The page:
Business needs include organisational values, business objectives and operational standards. Each business unit may have its own needs depending on the nature of its industry or work.
Employee needs depend on their demographic profiles (e.g. young parents will have different priorities compared to employees near retirement). As employee profiles will change over time, you should review your work-life strategy regularly to ensure it remains relevant.
Below are three common methods to determine employee needs, which can be used to complement one another:
Workforce profiling involves mining information within an organisation, especially existing employee records. It indicates areas of priority for new work-life programmes, and yields information on trends or changes that might affect existing work-life programmes.
Some questions may include:
- How many employees are/have
- near retirement?
- young parents?
- parents of more than one child?
- single parents?
- elderly parents?
- dependants with healthcare needs?
- men or women?
- married or single?
- pursuing further education?
- Which part of the business has greatest difficulty recruiting employees? What could be the reasons?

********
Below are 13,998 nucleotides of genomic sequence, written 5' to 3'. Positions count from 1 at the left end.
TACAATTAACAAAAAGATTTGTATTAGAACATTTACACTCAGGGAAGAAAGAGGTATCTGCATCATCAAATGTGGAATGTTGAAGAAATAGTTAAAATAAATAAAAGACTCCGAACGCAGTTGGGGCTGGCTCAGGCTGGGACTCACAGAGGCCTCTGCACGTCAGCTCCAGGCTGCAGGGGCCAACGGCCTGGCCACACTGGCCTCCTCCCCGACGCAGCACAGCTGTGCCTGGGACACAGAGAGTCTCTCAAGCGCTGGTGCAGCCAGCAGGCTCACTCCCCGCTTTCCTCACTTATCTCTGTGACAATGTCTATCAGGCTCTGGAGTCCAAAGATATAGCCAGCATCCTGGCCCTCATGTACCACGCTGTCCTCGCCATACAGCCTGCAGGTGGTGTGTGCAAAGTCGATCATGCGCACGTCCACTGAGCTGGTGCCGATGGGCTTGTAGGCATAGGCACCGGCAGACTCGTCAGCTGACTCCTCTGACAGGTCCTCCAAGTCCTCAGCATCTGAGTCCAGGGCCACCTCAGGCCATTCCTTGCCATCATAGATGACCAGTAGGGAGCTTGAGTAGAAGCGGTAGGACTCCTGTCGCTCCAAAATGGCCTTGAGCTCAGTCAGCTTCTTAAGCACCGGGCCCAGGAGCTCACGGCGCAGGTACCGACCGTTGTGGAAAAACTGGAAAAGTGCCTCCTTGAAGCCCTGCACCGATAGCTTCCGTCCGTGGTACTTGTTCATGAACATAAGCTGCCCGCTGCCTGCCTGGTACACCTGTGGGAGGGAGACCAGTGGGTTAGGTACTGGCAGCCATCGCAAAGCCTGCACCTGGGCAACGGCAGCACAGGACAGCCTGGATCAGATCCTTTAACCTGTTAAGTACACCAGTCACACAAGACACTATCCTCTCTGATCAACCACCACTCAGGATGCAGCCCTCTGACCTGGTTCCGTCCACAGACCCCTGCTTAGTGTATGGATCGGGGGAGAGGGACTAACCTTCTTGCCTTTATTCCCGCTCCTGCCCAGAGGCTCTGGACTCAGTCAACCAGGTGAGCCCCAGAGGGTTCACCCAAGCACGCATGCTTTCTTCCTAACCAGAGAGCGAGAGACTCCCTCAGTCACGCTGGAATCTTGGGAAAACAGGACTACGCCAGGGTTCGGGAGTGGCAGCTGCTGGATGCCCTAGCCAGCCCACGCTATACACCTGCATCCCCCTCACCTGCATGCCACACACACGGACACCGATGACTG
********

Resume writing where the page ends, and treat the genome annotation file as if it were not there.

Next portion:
- What are the existing health problems and costs?
- What is the absenteeism rate?
- How much medical leave is being consumed?
Employee surveys provide information on employee sentiments, which may be used to identify workplace concerns when tracked regularly.
Some areas to survey include:
- Issues related to job scope and responsibilities. This may indicate employee stress levels and demonstrate a need for greater work flexibility options.
- Non-work commitments and aspirations (e.g. number of dependents and plans to attain higher education). This can provide information about which work-life programmes to prioritise.
- Existing or upcoming work-life programmes. This can provide information about which programmes are or will be popular.
- Job satisfaction, motivation, engagement, or work-life harmony levels.
Conduct Focus Groups
A focus group is an organised group discussion led by a moderator. It typically involves interviews with six to ten people at the same time. Compared to employee surveys, focus groups allow moderators to dive more deeply into a topic (e.g. views and experiences on a particular work-life programme). Moderators play an important role in drawing out useful information and steering the group towards a productive discussion.